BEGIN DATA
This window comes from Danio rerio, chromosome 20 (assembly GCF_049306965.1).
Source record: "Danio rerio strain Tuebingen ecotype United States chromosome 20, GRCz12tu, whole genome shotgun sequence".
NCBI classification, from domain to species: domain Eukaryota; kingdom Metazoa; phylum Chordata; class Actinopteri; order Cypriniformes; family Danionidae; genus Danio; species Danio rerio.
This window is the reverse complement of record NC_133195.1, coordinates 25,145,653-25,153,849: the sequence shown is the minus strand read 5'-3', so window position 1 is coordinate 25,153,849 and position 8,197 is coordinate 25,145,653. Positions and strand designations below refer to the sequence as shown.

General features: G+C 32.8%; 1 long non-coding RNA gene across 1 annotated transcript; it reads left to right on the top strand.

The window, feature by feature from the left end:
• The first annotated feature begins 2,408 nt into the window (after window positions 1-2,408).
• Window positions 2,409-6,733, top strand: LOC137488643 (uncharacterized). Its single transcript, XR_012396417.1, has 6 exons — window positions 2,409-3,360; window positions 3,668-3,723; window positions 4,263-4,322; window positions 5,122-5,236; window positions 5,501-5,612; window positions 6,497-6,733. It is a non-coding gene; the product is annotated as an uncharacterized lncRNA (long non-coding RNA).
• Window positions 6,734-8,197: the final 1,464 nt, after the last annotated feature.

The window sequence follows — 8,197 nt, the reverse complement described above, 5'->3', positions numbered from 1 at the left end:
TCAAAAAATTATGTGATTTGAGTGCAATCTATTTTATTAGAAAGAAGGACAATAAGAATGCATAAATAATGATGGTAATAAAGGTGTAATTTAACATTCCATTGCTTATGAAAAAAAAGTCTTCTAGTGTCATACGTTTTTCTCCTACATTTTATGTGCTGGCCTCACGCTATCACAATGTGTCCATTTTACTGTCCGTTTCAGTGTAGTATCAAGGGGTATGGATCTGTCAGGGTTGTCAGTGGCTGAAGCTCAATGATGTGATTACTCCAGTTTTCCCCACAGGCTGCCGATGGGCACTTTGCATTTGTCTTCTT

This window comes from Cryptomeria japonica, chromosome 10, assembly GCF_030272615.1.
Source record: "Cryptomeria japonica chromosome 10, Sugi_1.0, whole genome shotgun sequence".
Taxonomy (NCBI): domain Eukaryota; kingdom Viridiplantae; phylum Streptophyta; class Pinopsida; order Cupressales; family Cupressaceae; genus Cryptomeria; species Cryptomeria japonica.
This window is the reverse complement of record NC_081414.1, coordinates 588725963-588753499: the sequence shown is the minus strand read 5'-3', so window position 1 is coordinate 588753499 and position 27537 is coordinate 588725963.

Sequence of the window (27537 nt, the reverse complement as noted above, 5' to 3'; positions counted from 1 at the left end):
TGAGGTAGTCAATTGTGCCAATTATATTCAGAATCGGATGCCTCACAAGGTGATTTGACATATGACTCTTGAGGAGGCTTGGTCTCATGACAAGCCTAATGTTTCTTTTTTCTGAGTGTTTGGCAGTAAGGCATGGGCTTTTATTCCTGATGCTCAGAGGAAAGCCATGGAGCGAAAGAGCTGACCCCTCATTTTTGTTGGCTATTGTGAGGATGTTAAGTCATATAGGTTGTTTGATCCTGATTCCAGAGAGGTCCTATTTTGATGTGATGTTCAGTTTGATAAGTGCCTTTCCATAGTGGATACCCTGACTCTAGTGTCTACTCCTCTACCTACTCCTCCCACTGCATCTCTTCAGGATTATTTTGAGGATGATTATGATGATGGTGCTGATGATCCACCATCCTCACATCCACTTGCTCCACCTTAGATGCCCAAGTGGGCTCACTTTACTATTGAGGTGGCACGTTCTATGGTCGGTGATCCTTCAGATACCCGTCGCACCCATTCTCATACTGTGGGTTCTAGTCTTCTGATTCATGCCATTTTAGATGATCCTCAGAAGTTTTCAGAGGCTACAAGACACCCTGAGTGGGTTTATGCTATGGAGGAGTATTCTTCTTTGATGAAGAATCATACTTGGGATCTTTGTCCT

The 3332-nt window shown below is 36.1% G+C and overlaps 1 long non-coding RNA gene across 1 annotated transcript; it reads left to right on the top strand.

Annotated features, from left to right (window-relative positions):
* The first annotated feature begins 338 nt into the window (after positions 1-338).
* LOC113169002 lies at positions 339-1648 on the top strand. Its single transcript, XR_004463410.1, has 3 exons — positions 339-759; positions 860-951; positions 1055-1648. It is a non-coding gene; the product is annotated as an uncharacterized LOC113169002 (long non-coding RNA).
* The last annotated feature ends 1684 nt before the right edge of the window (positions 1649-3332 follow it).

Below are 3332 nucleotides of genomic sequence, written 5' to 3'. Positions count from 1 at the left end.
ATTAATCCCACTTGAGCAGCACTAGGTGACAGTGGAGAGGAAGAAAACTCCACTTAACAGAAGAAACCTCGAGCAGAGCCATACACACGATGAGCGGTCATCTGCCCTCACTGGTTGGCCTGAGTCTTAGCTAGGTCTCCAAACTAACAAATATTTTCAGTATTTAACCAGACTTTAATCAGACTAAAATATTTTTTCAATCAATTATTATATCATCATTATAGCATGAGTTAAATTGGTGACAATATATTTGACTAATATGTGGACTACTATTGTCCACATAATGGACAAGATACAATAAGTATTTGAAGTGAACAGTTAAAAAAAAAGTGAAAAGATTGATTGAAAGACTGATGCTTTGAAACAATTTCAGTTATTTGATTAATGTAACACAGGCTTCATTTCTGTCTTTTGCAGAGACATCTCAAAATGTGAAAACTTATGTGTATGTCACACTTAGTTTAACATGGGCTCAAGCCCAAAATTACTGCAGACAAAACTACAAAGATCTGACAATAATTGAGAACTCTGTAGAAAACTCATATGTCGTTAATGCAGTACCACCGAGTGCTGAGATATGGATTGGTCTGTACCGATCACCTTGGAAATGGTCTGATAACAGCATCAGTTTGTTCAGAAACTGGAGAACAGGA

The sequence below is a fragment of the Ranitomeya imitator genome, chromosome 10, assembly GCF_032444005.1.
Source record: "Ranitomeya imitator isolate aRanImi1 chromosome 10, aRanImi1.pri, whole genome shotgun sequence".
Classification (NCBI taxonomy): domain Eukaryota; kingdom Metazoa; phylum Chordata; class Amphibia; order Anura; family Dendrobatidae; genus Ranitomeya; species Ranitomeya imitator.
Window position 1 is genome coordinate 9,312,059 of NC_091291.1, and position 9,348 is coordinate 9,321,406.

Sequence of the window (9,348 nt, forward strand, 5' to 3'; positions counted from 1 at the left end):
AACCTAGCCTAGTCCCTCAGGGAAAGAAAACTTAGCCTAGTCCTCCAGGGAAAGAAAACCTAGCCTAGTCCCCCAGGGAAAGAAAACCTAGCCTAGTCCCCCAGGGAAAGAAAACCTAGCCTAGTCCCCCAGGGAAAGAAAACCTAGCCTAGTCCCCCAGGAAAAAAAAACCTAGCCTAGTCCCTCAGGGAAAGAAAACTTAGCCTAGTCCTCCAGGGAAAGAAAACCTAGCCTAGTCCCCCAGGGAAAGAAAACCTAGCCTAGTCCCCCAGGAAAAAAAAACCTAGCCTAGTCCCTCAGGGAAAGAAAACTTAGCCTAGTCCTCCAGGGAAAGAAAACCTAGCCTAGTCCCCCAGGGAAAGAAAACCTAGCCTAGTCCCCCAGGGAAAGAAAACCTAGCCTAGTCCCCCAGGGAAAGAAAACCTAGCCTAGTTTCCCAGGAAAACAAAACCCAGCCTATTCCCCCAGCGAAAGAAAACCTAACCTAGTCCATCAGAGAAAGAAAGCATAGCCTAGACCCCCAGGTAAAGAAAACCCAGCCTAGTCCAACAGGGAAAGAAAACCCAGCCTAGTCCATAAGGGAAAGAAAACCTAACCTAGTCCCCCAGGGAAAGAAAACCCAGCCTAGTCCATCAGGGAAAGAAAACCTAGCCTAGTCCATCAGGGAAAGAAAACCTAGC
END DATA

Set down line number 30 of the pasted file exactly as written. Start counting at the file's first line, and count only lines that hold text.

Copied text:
AACCTAGCCTAGTCCCTCAGGGAAAGAAAACTTAGCCTAGTCCTCCAGGGAAAGAAAACCTAGCCTAGTCCCCCAGGGAAAGAAAACCTAGCCTAGTCCCCCAGGGAAAGAAAACCTAGCCTAGTCCCCCAGGGAAAGAAAACCTAGCCTAGTCCCCCAGGAAAAAAAAACCTAGCCTAGTCCCTCAGGGAAAGAAAACTTAGCCTAGTCCTCCAGGGAAAGAAAACCTAGCCTAGTCCCCCAGGGAAAGAAAACCTAGCCTAGTCCCCCAGGAAAAAAAAACCTAGCCTAGTCCCTCAGGGAAAGAAAACTTAGCCTAGTCCTCCAGGGAAAGAAAACCTAGCCTAGTCCCCCAGGGAAAGAAAACCTAGCCTAGTCCCCCAGGGAAAGAAAACCTAGCCTAGTCCCCCAGGGAAAGAAAACCTAGCCTAGTTTCCCAGGAAAACAAAACCCAGCCTATTCCCCCAGCGAAAGAAAACCTAACCTAGTCCATCAGAGAAAGAAAGCATAGCCTAGACCCCCAGGTAAAGAAAACCCAGCCTAGTCCAACAGGGAAAGAAAACCCAGCCTAGTCCATAAGGGAAAGAAAACCTAACCTAGTCCCCCAGGGAAAGAAAACCCAGCCTAGTCCATCAGGGAAAGAAAACCTAGCCTAGTCCATCAGGGAAAGAAAACCTAGC